Now, for the dessert.  It might just be my favorite part of the meal… Pumpkin Flan (adapted from a special family recipe), Pecan Pie (because my from-Houston-friend says every Texan serves pecan pie at Thanksgiving), and Chocolate Tres Leches Cake, because we need something chocolate, don’t we? (The Chocolate Tres Leches Cake is also from Fine Cooking.)

I know I have so much to be grateful for.  My family is basically healthy; my living-away-from-home-son is happy where he is, my teenage daughter is finding her way (whether she realizes it or not); my husband is infinitely patient with all of us; my dog plays like a puppy still; I have made some new friends who have stepped up as old friends have moved on; I still have old friends; and I have Thanksgiving Dinner coming up.  I am looking forward to the Conversation Starters we always use,conversation cupthe Pictionary Challenge that always follows, and our tradional placecards. Turkey place cards I thank God for these blessings, and I sincerely hope that you are blessed as well.  Happy Thanksgiving!  Feliz Día de Acción de Gracias!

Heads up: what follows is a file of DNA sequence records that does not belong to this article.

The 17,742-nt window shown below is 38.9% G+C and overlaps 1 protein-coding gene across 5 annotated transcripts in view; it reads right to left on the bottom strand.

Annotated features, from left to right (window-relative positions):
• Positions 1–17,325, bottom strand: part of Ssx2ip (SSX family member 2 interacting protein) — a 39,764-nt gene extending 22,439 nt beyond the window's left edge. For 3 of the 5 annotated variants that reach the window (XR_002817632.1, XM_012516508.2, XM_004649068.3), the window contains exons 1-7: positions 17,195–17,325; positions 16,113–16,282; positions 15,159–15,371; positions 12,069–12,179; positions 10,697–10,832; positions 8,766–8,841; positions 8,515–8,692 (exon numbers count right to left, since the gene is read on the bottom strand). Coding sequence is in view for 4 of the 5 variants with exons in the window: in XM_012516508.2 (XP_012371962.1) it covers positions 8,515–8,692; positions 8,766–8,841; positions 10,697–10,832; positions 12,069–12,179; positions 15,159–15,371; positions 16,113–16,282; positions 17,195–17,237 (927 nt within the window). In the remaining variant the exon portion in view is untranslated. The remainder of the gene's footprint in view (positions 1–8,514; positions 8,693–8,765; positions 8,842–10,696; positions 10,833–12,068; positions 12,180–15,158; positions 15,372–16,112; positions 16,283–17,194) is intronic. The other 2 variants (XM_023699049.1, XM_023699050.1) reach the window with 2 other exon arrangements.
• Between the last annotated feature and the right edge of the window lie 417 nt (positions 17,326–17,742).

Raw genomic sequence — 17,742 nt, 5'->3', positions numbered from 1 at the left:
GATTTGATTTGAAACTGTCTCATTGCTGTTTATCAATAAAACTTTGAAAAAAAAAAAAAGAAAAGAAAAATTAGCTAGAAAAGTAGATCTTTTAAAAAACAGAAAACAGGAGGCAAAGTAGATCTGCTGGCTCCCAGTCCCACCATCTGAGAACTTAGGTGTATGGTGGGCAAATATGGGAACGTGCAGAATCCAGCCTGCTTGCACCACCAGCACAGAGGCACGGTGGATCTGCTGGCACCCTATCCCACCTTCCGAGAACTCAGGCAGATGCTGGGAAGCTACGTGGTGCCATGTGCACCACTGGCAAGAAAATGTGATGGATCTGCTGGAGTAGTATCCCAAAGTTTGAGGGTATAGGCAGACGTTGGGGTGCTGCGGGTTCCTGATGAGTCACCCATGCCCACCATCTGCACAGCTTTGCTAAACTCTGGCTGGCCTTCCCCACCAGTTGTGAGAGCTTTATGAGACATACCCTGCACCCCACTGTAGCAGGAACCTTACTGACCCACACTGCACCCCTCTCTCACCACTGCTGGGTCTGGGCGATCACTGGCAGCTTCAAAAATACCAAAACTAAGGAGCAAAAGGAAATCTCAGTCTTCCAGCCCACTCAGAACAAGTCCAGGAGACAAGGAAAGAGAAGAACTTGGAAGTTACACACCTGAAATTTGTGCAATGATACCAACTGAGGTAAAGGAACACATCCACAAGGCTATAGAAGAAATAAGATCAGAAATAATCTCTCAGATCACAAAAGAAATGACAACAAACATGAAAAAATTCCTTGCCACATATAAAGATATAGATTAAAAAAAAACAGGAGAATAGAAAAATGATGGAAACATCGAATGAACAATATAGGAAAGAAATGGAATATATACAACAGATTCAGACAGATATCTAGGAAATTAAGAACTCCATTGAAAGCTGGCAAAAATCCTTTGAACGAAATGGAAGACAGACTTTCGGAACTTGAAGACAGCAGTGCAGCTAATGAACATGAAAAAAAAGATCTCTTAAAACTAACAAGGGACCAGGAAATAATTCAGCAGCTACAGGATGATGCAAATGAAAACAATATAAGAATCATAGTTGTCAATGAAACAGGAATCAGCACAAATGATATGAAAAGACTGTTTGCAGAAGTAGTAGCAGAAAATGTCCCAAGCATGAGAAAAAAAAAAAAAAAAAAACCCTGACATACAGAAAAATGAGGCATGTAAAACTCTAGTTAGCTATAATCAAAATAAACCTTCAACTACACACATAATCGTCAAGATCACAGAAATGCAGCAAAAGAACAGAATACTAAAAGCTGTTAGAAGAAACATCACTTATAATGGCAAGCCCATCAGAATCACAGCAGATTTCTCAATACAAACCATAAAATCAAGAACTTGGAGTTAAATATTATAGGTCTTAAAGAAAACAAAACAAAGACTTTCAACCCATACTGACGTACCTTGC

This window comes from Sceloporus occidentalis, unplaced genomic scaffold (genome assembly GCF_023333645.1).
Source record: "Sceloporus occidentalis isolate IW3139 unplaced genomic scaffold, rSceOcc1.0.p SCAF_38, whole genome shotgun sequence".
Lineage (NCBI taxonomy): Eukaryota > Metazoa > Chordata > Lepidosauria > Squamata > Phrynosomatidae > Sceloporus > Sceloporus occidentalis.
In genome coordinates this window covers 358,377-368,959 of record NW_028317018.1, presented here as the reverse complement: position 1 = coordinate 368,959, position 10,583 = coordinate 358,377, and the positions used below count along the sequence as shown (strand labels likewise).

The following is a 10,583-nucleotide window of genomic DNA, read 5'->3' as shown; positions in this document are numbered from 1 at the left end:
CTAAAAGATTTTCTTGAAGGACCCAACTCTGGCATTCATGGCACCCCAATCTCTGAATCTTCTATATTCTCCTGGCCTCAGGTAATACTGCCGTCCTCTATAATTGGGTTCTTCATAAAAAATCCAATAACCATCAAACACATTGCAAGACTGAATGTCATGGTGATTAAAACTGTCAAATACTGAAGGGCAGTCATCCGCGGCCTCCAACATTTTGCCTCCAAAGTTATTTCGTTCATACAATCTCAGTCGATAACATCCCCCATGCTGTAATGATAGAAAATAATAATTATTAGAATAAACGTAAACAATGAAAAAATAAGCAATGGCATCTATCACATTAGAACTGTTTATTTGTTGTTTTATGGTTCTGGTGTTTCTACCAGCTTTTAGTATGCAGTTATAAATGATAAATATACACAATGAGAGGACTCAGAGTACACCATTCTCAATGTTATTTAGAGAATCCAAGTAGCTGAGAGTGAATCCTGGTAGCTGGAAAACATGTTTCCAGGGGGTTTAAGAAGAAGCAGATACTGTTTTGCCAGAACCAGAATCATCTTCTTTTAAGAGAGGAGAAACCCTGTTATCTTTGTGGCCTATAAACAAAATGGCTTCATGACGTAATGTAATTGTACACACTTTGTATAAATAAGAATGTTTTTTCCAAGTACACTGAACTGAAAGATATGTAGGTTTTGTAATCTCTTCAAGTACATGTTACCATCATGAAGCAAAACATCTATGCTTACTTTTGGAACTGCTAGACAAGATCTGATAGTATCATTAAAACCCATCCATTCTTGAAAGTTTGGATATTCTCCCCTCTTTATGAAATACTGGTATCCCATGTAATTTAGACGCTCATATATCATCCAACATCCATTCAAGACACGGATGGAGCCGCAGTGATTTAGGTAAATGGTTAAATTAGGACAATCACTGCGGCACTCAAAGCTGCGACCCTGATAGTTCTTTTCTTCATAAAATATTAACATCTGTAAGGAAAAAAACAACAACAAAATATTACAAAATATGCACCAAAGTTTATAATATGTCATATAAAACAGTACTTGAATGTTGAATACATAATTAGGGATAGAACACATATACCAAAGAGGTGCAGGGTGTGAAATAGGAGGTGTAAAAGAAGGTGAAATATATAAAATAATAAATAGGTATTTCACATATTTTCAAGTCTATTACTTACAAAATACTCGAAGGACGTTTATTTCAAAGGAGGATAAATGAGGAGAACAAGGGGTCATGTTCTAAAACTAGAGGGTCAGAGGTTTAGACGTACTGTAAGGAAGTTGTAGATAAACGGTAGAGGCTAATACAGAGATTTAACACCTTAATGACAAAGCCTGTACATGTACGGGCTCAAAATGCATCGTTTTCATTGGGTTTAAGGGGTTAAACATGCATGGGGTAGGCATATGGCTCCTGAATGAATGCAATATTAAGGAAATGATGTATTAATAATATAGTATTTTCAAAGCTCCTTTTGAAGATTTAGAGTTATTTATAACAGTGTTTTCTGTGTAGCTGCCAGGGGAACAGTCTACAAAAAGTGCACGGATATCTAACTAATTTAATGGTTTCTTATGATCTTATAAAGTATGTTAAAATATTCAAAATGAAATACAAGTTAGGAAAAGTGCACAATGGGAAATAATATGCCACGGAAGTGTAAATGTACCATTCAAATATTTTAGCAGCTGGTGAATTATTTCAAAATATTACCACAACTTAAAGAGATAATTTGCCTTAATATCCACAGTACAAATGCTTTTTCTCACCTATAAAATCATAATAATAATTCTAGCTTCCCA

The end - SMU Dreamer!

Flaky Cheddar Jalapeno Biscuits

This recipe, adapted from Flaky Angel Biscuits, is also inspired by the Cheddar and Jalapeno Biscuits recipe from simplyrecipes.com.

4 c. flour, plus more for rolling (but only a little, if the dough is chilled)
1 c. polenta (or fine-milled cornmeal)
8 t. baking powder
2 t. salt
1 t. baking soda
3 T. sugar
½ t. cayenne pepper
6 T. diced jalapeno peppers
¼ c. butter, chilled (unsalted)
½ c. shortening, chilled
2 c. shredded sharp cheddar cheese
5 t. dry yeast
½ c. warm water
1 ¾ – 2 c. buttermilk (warmed 1 min. in microwave)
¼ c. milk
¾ c. shredded sharp cheddar cheese, for topping (optional)